This photo is one of the first glimpses of the 2017 total solar eclipse captured by National Geographic photographer Babak Tafreshi in a jet above the Pacific at the moment the eclipse began. Babak was aboard the flight along with two Airbnb guests who won the chance to be among the first to witness the solar eclipse before it crossed the U.S. in August.
Like a boat sailing through water, the moon’s shadow created rippling waves in the upper layers of Earth’s atmosphere during the momentous total solar eclipse of 2017.
On August 21, the total eclipse raced across the continental United States, the first such eclipse in nearly a century to traverse the country from coast to coast. While a total solar eclipse happens somewhere on Earth every year or two, on average, this event was rare because it fell over so much populated land.
That meant scores of professional and amateur sky-watchers were able to train their instruments on the August eclipse, hoping to study one of the many amazing sights that can only be witnessed during a solar eclipse. That included researchers from MIT's Haystack Observatory and the University of Tromsø in Norway, who were hoping to find evidence for something called the bow-wave phenomenon.
Named after the V-shaped ripples that emanate from the bow of a ship as it moves in water, the bow-wave theory says that a total solar eclipse will create pockets of high-pressure air under the moon’s shadow that then plow through low-pressure air as the shadow zooms across the planet. These air pockets, in turn, should generate small but detectable bow waves in the atmosphere.
The theory emerged in the 1970s, but scientists had trouble confidently documenting it—until now. Thanks to the 2017 eclipse, the MIT-Tromsø team reports that they have the "first unambiguous evidence" of those weak waves, which they recently published in the journal Geophysical Research Letters.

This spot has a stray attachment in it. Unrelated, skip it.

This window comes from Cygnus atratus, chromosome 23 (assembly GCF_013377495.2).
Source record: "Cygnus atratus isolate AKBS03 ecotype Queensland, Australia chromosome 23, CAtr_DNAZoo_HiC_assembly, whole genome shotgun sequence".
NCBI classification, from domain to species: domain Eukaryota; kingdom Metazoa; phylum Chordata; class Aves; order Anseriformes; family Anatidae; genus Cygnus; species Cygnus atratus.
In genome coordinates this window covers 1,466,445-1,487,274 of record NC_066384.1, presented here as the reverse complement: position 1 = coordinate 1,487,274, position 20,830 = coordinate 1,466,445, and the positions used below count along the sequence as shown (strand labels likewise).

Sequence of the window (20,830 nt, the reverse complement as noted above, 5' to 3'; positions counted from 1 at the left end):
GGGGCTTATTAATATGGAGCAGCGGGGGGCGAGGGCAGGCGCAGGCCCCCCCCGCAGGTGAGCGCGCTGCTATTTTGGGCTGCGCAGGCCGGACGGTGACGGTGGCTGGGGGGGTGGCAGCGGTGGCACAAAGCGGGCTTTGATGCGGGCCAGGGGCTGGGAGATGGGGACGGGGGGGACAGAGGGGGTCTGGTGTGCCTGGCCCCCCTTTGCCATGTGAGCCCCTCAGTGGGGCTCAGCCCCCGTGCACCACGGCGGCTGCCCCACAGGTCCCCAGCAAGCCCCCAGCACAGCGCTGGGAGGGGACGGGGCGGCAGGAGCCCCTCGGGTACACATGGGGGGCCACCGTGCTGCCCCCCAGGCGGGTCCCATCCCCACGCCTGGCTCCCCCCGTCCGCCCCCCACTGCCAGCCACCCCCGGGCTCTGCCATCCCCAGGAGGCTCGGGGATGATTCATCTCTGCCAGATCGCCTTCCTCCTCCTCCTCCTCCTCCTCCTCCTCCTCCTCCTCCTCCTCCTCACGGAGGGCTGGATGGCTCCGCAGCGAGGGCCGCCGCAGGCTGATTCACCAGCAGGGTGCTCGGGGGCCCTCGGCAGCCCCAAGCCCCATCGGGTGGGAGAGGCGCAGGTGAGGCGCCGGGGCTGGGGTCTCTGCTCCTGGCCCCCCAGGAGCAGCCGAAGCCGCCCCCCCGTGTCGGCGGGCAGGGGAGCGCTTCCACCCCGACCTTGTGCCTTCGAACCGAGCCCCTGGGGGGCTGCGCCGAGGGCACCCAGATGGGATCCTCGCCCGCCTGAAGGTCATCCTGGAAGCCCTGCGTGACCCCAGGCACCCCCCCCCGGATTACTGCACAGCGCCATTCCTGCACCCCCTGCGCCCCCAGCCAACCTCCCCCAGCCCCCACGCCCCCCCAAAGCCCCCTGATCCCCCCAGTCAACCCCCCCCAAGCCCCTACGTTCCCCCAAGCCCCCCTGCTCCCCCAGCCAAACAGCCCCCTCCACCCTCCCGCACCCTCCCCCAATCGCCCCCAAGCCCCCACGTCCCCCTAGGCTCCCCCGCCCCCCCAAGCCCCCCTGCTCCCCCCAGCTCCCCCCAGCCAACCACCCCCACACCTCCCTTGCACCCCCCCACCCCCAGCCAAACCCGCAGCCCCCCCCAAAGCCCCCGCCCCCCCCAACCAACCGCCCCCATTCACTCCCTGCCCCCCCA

During the August eclipse, the team collected data from about 2,000 satellite receivers placed throughout North America. They detected the tiny bow waves in Earth’s ionosphere, an upper region that starts about 37 miles above the surface. Atoms in this zone are electrically charged due to solar and cosmic radiation.
Though the effects of eclipses on the upper atmosphere have been studied for a few decades, this was the first time there was unprecedented satellite coverage that could capture "amazing details of the ionospheric bow waves," says lead author Shun-Rong Zhang of MIT.
The new study "indicates that only certain types of ionospheric waves are associated with the eclipse," he added, noting that previous studies of the phenomenon need to be revisited. "To quantitatively understand our observations, more sophisticated modeling work is highly needed," he says.
The charged particles in the ionosphere reflect radio waves, supporting our communications systems. But Zhang told Gizmodo that the bow waves from the August eclipse weren't intense enough to have an effect on those systems or the electrical grid.
Instead, the study authors write, the importance of the research is that it "reveals complex interconnections between the sun, moon, and Earth's neutral atmosphere and ionosphere," a relationship scientists are still working to understand.
U.S. scientists hoping to confirm the discovery and continue unraveling the mysteries of the ionosphere will have their next chance in April 2024, when another total solar eclipse will sweep from Texas to New England.